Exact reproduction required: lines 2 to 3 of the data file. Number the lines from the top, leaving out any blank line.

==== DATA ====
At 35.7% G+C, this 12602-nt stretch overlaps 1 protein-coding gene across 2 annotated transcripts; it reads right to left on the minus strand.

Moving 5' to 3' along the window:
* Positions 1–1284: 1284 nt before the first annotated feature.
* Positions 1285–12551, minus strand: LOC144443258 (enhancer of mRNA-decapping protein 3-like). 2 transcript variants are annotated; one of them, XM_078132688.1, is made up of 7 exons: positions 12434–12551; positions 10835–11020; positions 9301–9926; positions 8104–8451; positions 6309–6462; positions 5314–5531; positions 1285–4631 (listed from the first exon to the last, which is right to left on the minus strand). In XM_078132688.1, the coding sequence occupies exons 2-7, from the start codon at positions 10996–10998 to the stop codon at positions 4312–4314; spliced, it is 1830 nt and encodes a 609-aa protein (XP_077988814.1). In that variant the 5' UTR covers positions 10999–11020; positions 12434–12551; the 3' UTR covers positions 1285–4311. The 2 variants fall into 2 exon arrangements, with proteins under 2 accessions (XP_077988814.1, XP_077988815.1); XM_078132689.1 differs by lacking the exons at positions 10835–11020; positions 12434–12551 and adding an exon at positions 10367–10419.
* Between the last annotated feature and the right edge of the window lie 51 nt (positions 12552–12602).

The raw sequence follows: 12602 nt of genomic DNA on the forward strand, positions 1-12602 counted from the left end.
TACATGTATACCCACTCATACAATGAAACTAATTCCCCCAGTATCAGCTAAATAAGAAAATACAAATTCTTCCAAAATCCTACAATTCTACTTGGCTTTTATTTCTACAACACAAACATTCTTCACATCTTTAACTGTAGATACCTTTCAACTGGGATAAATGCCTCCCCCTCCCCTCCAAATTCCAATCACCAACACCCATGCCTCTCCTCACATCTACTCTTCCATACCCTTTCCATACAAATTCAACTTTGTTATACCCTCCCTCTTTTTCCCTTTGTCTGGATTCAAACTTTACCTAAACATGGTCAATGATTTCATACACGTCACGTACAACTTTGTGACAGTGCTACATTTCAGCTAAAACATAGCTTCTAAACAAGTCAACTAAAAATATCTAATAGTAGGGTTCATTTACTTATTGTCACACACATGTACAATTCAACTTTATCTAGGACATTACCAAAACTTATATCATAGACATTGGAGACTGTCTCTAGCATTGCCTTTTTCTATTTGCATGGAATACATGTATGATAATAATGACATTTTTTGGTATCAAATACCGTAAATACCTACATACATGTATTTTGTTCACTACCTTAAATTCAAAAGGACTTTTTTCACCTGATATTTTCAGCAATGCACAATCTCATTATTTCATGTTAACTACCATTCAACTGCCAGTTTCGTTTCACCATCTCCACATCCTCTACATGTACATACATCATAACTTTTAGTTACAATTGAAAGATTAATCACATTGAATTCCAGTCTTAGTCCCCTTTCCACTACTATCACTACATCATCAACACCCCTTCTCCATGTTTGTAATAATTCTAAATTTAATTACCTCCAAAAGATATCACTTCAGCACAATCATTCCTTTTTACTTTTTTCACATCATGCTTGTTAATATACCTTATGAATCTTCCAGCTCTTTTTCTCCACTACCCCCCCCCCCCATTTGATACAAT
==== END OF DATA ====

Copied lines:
Moving 5' to 3' along the window:
* Positions 1–1284: 1284 nt before the first annotated feature.